Over 20,000 Cameroon refugees registered in Nigeria
UNHCR spokeswoman calls for urgent political solution to conflict in Cameroon so that refugees can return to their homes
By Munira Abdelmenan Awel
Over 20,000 Cameroonians have been registered as asylum seekers in Nigeria, where their basic needs are hardly served, UN Refugee Agency said on Tuesday.
According to UNHCR spokeswoman Aikaterini Kitidi, the Cameroonian refugees whose fourth-fifths of the total population is women and children will face serious challenges if they failed to receive international support.
“A recent assessment by humanitarian groups shows 95 percent of the asylum seekers have no more than three days of food. Most families are down to one meal per day,” Kitidi said.
She said the asylum seekers reported that they do not have access to clean water, while essential relief items such as clothing, blankets, and plastic sheeting are also available to fewer than 25 percent of them.
The spokeswoman said only five in every 100 Cameroonians have proper or independent shelter, while the rest have little or no privacy.
"Children commonly exhibit rapid breathing and coughing," she noted.
Many of the refugees are suffering from psychological disturbances to physical disabilities, while three-quarters of children cannot access schools as their parents are struggling to make ends meet, Kitidi said.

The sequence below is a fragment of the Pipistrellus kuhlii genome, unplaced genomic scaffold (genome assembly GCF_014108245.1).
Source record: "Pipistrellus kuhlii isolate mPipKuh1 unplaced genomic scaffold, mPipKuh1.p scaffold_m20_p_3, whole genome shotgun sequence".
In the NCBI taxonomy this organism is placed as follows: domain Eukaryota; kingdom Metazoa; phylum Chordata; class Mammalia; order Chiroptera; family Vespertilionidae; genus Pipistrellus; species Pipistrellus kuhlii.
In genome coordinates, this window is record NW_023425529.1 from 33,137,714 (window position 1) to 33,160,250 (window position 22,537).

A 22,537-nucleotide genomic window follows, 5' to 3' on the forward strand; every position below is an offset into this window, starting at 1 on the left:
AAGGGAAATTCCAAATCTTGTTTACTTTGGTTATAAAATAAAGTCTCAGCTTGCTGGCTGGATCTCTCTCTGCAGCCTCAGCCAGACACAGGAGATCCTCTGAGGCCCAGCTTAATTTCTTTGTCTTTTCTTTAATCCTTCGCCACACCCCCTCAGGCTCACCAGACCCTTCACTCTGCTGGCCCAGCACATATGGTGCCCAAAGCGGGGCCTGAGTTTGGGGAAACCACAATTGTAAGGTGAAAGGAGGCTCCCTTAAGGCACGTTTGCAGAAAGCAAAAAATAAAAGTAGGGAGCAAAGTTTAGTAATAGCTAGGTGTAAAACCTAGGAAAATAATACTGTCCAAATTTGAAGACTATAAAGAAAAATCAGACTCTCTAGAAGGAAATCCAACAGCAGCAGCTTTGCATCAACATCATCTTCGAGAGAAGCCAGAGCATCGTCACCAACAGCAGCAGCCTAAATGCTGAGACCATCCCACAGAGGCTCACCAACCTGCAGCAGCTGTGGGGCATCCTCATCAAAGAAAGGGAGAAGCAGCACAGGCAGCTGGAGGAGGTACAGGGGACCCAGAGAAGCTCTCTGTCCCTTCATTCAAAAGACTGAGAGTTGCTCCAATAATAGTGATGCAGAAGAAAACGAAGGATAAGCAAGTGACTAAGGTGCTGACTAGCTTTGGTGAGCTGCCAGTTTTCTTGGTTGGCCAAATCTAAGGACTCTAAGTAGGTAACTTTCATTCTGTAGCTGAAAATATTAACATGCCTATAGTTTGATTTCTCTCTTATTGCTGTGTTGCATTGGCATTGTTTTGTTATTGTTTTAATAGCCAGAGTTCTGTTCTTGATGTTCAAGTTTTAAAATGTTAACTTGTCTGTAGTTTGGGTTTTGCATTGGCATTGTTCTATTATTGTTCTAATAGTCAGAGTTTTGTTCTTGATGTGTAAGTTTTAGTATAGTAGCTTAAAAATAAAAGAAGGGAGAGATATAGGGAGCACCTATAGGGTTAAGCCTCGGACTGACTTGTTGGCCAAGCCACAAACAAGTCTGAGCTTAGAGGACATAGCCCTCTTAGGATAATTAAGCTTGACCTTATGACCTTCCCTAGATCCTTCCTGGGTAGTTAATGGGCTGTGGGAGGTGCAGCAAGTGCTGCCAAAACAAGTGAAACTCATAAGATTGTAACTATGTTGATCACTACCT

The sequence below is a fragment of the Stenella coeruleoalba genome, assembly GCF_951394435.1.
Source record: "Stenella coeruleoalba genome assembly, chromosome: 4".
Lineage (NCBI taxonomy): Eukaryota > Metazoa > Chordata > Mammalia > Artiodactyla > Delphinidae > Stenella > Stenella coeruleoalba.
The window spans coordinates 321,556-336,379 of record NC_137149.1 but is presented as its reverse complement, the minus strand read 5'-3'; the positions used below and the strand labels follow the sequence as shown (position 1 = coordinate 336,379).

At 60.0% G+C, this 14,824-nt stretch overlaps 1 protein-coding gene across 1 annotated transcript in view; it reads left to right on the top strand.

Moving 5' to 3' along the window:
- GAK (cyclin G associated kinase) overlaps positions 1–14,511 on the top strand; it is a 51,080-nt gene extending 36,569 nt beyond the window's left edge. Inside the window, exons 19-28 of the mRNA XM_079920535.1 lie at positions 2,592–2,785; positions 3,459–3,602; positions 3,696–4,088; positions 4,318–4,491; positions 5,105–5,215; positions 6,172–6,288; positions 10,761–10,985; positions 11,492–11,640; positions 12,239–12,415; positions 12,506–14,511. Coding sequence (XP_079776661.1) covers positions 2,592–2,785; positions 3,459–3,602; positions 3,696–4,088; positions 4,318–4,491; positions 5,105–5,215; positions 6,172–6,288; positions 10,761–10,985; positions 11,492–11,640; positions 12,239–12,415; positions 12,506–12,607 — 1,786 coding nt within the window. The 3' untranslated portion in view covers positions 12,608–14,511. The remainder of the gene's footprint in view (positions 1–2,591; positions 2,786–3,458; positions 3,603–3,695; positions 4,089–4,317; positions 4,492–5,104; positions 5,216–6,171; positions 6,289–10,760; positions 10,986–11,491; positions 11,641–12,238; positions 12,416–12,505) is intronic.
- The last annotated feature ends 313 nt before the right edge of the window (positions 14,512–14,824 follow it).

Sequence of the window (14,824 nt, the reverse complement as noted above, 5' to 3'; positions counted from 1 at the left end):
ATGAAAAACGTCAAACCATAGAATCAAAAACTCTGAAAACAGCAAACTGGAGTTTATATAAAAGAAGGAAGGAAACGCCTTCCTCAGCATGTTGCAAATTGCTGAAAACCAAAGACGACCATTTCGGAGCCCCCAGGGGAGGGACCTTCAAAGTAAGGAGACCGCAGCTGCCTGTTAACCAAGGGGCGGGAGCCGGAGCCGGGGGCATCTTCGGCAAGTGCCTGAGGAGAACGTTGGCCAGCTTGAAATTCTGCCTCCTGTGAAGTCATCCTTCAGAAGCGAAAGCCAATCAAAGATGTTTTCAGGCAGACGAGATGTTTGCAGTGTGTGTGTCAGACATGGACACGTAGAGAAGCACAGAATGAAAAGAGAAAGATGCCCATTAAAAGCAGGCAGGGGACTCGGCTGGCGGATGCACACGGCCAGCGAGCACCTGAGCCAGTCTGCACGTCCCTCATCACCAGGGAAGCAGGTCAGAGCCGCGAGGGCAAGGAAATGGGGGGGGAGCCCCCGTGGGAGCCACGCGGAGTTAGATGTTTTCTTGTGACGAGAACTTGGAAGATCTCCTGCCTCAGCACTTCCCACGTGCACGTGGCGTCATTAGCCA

She called for an urgent political solution to the situation in Cameroon so that the refugees can “safely and voluntarily” return to their homes.
Earlier this month, Nigerian authorities allocated land to UNHCR which would allow more shelters to be established to ensure the safety, security, and self-reliance of the refugees.
“Our office has worked on a contingency plan of $18 million to help cover their needs. However, so far no funds have been received, leading to immense challenges and gaps in the response,” the UNHCR’s spokeswoman said.
Expressing concerns over reports of refugee arrests in Nigeria, Kitidiurged urged the Nigerian authorities to refrain from the forcible return of individuals, who may have fled persecution in their country of origin.
Cameroonians began fleeing conflict between the government and the Anglophone separatist forces since October 2017 and continue to pour into Nigeria’s Cross River, Taraba, Benue and Akwa-Ibom states.
The country has been marred by protests for over a year, with residents in English-speaking regions saying they have been marginalized for decades by the central government and the French-speaking majority.
The protesters are calling for a return to federalism or independence of English-speaking Cameroon, which the demonstrators refer to as the "Federal Republic of Ambazonia".Anadolu Agency website contains only a portion of the news stories offered to subscribers in the AA News Broadcasting System (HAS), and in summarized form. Please contact us for subscription options.